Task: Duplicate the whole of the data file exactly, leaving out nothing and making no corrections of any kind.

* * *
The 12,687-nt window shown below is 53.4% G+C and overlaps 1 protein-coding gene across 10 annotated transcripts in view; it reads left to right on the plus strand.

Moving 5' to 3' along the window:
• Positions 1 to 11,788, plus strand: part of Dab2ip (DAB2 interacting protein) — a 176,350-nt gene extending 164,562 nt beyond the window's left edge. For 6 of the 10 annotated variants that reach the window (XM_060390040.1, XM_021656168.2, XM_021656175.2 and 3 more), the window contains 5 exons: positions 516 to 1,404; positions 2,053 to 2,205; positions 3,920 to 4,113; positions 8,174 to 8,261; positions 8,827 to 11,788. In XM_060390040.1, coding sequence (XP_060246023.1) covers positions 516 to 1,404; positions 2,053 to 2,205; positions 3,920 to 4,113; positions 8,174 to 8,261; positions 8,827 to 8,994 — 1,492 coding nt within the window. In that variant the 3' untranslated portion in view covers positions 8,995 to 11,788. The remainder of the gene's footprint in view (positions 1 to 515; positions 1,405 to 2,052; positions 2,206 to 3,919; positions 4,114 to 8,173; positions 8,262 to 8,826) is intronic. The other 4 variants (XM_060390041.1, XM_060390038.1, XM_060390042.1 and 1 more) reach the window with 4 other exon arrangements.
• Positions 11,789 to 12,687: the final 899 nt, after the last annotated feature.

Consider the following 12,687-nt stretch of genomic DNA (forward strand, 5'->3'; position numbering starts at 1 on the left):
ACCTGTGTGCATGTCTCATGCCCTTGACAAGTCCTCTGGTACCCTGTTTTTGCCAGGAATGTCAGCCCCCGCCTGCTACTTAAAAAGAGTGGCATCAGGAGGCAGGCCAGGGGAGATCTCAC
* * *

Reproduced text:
The 12,687-nt window shown below is 53.4% G+C and overlaps 1 protein-coding gene across 10 annotated transcripts in view; it reads left to right on the plus strand.

Moving 5' to 3' along the window:
• Positions 1 to 11,788, plus strand: part of Dab2ip (DAB2 interacting protein) — a 176,350-nt gene extending 164,562 nt beyond the window's left edge. For 6 of the 10 annotated variants that reach the window (XM_060390040.1, XM_021656168.2, XM_021656175.2 and 3 more), the window contains 5 exons: positions 516 to 1,404; positions 2,053 to 2,205; positions 3,920 to 4,113; positions 8,174 to 8,261; positions 8,827 to 11,788. In XM_060390040.1, coding sequence (XP_060246023.1) covers positions 516 to 1,404; positions 2,053 to 2,205; positions 3,920 to 4,113; positions 8,174 to 8,261; positions 8,827 to 8,994 — 1,492 coding nt within the window. In that variant the 3' untranslated portion in view covers positions 8,995 to 11,788. The remainder of the gene's footprint in view (positions 1 to 515; positions 1,405 to 2,052; positions 2,206 to 3,919; positions 4,114 to 8,173; positions 8,262 to 8,826) is intronic. The other 4 variants (XM_060390041.1, XM_060390038.1, XM_060390042.1 and 1 more) reach the window with 4 other exon arrangements.
• Positions 11,789 to 12,687: the final 899 nt, after the last annotated feature.

Consider the following 12,687-nt stretch of genomic DNA (forward strand, 5'->3'; position numbering starts at 1 on the left):
ACCTGTGTGCATGTCTCATGCCCTTGACAAGTCCTCTGGTACCCTGTTTTTGCCAGGAATGTCAGCCCCCGCCTGCTACTTAAAAAGAGTGGCATCAGGAGGCAGGCCAGGGGAGATCTCAC